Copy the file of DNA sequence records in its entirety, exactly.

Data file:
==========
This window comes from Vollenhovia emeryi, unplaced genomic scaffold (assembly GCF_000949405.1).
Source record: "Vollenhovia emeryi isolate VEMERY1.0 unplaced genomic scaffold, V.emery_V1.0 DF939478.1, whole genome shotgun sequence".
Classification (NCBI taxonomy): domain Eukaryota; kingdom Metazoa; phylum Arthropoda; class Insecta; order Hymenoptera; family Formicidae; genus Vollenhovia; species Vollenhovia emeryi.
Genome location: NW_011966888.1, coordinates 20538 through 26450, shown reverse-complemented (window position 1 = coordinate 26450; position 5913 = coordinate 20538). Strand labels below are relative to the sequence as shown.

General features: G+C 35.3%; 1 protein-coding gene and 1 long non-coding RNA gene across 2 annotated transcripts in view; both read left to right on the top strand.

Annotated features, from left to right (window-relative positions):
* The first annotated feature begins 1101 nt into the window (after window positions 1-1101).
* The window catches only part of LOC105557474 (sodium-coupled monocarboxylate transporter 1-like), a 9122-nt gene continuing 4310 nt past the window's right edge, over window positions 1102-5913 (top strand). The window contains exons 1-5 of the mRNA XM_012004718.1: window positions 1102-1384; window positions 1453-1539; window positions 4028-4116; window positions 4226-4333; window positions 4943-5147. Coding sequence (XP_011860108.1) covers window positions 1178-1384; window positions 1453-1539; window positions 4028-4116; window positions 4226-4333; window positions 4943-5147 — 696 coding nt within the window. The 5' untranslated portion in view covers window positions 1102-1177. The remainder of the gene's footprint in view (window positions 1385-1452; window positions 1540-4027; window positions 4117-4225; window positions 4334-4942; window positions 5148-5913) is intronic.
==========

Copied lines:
This window comes from Vollenhovia emeryi, unplaced genomic scaffold (assembly GCF_000949405.1).
Source record: "Vollenhovia emeryi isolate VEMERY1.0 unplaced genomic scaffold, V.emery_V1.0 DF939478.1, whole genome shotgun sequence".
Classification (NCBI taxonomy): domain Eukaryota; kingdom Metazoa; phylum Arthropoda; class Insecta; order Hymenoptera; family Formicidae; genus Vollenhovia; species Vollenhovia emeryi.
Genome location: NW_011966888.1, coordinates 20538 through 26450, shown reverse-complemented (window position 1 = coordinate 26450; position 5913 = coordinate 20538). Strand labels below are relative to the sequence as shown.

General features: G+C 35.3%; 1 protein-coding gene and 1 long non-coding RNA gene across 2 annotated transcripts in view; both read left to right on the top strand.

Annotated features, from left to right (window-relative positions):
* The first annotated feature begins 1101 nt into the window (after window positions 1-1101).
* The window catches only part of LOC105557474 (sodium-coupled monocarboxylate transporter 1-like), a 9122-nt gene continuing 4310 nt past the window's right edge, over window positions 1102-5913 (top strand). The window contains exons 1-5 of the mRNA XM_012004718.1: window positions 1102-1384; window positions 1453-1539; window positions 4028-4116; window positions 4226-4333; window positions 4943-5147. Coding sequence (XP_011860108.1) covers window positions 1178-1384; window positions 1453-1539; window positions 4028-4116; window positions 4226-4333; window positions 4943-5147 — 696 coding nt within the window. The 5' untranslated portion in view covers window positions 1102-1177. The remainder of the gene's footprint in view (window positions 1385-1452; window positions 1540-4027; window positions 4117-4225; window positions 4334-4942; window positions 5148-5913) is intronic.